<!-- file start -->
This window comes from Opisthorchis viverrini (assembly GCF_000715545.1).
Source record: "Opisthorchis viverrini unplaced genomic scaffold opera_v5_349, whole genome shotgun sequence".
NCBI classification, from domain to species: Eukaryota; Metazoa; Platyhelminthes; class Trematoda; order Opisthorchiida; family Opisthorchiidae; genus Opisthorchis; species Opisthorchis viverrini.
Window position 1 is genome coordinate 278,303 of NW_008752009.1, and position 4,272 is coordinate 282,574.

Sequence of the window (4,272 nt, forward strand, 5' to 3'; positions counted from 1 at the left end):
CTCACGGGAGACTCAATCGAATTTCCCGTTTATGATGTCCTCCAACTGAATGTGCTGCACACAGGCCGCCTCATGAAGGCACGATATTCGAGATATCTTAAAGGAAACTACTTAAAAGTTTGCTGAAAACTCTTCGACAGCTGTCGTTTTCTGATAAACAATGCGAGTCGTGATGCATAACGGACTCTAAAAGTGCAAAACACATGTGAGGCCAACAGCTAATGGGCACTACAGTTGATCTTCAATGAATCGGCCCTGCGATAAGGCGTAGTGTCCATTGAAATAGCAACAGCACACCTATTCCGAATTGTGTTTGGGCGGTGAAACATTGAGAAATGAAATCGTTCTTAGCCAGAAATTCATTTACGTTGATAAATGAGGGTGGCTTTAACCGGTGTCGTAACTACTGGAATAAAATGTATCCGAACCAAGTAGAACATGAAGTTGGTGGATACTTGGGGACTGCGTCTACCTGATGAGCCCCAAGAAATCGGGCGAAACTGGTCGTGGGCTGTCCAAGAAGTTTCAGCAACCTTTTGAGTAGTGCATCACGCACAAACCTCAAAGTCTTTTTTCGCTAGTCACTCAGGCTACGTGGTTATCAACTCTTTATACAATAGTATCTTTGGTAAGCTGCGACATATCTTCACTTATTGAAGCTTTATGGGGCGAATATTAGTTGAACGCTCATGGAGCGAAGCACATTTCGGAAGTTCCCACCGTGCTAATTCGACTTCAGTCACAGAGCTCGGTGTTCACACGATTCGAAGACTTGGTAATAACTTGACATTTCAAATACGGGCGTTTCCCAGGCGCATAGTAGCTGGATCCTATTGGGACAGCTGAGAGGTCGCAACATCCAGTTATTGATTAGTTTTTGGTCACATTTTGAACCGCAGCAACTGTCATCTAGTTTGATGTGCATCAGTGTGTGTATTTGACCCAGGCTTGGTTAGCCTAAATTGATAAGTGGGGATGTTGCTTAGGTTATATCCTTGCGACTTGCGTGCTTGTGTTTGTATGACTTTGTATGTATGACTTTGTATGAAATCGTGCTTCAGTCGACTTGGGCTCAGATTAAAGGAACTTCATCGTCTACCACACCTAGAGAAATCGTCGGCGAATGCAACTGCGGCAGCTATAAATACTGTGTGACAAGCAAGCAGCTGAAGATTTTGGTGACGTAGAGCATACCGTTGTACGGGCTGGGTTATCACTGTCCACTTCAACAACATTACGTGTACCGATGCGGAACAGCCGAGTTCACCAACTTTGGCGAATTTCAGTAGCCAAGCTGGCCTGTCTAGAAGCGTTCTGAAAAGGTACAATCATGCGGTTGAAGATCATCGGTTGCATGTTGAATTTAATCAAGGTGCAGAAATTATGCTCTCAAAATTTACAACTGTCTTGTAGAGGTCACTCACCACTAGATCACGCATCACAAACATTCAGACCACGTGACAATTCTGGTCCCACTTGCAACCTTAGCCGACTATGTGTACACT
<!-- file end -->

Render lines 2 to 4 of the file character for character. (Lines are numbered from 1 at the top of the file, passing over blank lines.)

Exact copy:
Source record: "Opisthorchis viverrini unplaced genomic scaffold opera_v5_349, whole genome shotgun sequence".
NCBI classification, from domain to species: Eukaryota; Metazoa; Platyhelminthes; class Trematoda; order Opisthorchiida; family Opisthorchiidae; genus Opisthorchis; species Opisthorchis viverrini.
Window position 1 is genome coordinate 278,303 of NW_008752009.1, and position 4,272 is coordinate 282,574.